If you're one of those who live in a location threatened by wildfires, it's important to be prepared, according to Environment America, a national network of 30 state environmental groups.
You should have a plan for evacuation in which everyone in your household knows the plan, including a designated place to meet outside the fire zone.
Make electronic copies of all your critical documents, including identification and proof of insurance. Be sure you can access them remotely with secure passwords.
Make evacuation plans that include several routes. Keep a first aid kit, prescription medications, flashlights, food and water for people and pets, phone/device chargers, extra credit cards, cash and N95 masks in your car's trunk during fire season. Avoid flammable products.
If you don't have a car, keep those same items in a "go bag" and leave it somewhere easy to reach.
Keep your car fueled with enough gas to reach your evacuation destination.
You can also help to protect your home by repairing or renovating using fire-resistant materials, clearing leaves and other flammable materials within 30 feet of your home and creating a "clean room" in your home. A clean room is a space within your home set up to prevent wildfire smoke from getting in as much as possible, according to airnow.gov.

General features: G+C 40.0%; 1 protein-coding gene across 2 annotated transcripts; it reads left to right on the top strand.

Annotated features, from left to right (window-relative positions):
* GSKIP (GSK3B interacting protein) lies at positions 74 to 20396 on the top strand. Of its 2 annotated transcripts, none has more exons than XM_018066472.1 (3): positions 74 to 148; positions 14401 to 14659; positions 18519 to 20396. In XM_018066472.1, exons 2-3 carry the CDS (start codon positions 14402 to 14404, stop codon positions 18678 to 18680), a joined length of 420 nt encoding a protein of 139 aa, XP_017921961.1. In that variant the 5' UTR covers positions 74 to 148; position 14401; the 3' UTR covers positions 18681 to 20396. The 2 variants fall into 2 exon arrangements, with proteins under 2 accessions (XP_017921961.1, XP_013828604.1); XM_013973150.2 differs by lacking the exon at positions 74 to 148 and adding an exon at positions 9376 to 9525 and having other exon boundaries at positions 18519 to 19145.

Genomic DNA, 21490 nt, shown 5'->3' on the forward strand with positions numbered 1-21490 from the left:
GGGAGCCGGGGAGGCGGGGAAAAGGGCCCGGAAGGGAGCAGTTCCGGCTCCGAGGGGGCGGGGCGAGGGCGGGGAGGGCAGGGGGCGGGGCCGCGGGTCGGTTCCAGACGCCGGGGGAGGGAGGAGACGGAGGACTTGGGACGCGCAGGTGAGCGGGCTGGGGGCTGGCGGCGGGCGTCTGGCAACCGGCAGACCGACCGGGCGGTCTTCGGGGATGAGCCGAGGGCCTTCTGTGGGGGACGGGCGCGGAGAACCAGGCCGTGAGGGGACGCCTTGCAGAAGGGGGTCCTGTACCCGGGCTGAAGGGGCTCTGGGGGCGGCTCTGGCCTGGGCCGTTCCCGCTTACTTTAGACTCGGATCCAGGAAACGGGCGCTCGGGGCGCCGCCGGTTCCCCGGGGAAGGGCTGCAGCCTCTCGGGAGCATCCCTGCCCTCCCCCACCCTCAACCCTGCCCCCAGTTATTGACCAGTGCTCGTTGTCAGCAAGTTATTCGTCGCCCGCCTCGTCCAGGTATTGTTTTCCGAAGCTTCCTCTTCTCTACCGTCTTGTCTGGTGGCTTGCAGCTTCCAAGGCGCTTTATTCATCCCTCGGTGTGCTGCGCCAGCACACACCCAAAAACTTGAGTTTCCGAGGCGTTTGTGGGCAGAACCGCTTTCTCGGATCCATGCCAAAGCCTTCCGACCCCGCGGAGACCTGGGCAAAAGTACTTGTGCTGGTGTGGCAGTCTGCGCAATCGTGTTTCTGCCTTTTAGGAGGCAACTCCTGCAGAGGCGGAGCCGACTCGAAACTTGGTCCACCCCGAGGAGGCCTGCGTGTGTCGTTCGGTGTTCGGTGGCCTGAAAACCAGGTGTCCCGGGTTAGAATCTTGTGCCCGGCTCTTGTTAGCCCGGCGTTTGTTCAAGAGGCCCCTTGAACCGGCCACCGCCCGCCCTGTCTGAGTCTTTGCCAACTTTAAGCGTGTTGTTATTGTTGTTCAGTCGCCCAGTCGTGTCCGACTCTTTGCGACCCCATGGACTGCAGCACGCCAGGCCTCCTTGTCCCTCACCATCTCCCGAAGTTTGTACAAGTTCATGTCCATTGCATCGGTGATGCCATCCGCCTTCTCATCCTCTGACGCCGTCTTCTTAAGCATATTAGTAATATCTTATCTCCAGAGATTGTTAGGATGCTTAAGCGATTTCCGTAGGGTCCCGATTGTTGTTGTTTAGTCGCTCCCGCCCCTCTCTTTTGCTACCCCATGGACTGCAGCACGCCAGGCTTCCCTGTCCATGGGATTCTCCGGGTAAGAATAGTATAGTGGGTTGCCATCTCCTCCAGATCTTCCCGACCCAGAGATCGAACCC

Invest in "hardening" your home by making its structure more fire-resistant. Less expensive options include vents, rain gutters and chimney reinforcements, and more expensive choices include replacements for your roof, walls and windows.
If there is a wildfire near your area, you can monitor air quality, follow local agencies to learn about evacuation orders, track active fires on weather.gov or fire.airnow.gov and sign up for emergency alerts at ready.gov.
Ready.gov has more on wildfires and preparation.
SOURCE: Environment America, news release, June 20, 2022
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